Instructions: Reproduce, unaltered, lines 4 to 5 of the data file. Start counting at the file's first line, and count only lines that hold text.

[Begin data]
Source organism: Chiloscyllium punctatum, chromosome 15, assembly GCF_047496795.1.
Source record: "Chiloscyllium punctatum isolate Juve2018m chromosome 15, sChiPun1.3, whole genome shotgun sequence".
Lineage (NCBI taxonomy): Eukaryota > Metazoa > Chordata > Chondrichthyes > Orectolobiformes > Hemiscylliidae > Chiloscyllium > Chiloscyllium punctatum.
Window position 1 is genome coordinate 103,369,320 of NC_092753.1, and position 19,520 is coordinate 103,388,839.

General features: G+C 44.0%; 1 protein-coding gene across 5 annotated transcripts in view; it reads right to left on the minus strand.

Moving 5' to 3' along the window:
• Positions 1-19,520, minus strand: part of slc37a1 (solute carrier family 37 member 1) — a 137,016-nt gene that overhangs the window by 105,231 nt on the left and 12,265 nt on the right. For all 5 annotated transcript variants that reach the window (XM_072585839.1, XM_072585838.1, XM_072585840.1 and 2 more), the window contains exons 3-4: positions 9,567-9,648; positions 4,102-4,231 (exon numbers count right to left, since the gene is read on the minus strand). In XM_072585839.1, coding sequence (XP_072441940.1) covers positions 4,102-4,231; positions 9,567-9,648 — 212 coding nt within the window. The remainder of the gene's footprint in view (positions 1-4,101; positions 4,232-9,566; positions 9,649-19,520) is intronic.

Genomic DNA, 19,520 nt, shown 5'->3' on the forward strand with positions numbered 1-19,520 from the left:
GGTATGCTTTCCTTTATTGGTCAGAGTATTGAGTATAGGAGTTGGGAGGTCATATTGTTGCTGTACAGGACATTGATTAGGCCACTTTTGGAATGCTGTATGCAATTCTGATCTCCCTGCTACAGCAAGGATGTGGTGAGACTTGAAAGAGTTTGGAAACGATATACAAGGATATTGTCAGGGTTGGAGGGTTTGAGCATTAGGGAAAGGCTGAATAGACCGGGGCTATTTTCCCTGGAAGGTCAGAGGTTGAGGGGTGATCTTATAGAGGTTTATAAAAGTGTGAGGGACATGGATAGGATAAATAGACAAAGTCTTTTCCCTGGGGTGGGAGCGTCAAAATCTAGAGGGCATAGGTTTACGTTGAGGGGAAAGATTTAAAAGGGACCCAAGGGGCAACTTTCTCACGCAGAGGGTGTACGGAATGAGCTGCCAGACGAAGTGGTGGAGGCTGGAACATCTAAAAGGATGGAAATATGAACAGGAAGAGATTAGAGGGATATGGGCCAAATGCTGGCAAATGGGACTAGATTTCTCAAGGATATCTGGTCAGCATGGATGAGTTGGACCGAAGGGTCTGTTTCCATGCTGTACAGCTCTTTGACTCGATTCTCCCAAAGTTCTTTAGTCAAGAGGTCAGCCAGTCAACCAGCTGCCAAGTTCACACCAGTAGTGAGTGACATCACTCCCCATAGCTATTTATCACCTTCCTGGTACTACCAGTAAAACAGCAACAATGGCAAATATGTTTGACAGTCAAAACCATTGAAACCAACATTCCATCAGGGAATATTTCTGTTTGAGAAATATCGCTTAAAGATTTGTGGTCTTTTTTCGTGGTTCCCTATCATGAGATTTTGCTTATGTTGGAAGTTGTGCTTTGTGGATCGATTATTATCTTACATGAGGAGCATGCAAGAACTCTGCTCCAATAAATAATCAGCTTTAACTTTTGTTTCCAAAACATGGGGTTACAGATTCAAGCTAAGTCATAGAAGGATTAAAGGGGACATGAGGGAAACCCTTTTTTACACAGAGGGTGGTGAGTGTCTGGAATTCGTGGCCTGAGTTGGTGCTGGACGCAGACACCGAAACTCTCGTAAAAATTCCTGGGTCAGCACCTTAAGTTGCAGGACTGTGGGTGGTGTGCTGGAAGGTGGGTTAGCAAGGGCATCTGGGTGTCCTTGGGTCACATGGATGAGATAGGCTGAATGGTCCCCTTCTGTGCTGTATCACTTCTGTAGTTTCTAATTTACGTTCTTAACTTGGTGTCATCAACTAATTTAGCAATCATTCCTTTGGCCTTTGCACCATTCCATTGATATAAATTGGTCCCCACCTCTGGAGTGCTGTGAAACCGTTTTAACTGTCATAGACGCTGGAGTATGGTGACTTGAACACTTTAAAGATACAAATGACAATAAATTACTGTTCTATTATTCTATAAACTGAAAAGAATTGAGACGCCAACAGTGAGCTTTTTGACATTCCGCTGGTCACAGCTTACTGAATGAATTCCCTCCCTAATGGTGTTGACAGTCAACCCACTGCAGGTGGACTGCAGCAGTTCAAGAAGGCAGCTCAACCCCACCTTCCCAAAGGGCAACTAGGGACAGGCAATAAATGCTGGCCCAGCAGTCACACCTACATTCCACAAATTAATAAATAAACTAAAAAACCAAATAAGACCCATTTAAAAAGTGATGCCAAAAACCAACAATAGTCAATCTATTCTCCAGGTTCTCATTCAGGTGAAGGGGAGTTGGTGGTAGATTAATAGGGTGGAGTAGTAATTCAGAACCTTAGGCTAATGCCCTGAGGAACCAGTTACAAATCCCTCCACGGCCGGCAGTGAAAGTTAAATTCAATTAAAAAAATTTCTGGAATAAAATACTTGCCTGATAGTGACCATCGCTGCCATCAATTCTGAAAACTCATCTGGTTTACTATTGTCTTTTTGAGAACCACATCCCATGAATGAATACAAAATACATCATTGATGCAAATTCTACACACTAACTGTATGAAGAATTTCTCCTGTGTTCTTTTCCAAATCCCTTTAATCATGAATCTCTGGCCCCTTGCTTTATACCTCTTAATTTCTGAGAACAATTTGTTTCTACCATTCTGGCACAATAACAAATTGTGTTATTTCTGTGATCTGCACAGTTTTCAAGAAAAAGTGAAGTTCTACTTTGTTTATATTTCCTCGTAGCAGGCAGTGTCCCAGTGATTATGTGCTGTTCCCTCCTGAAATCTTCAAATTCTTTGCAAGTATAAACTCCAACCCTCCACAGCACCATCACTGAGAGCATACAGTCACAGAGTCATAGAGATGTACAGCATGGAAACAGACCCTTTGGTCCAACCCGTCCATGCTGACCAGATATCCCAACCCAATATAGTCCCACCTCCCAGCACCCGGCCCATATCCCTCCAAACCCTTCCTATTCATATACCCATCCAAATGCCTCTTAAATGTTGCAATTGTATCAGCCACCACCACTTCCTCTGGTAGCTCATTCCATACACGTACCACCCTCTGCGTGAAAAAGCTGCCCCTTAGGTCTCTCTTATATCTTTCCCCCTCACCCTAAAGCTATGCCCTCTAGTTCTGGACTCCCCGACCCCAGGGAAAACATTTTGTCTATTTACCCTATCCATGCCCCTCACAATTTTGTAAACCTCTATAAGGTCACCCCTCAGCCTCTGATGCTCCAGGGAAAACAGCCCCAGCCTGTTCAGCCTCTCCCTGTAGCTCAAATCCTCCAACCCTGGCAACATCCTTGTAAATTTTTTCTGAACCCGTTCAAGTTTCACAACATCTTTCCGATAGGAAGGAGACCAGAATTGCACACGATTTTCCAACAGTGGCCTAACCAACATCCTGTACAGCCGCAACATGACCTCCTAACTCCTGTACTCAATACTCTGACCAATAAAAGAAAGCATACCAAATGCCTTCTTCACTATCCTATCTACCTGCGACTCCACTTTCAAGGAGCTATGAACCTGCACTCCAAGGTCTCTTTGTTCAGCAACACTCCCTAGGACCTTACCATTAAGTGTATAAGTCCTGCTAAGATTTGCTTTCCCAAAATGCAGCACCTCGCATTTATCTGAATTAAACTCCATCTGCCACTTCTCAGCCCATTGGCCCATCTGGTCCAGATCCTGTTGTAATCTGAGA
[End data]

Window position 1 is genome coordinate 103,369,320 of NC_092753.1, and position 19,520 is coordinate 103,388,839.

General features: G+C 44.0%; 1 protein-coding gene across 5 annotated transcripts in view; it reads right to left on the minus strand.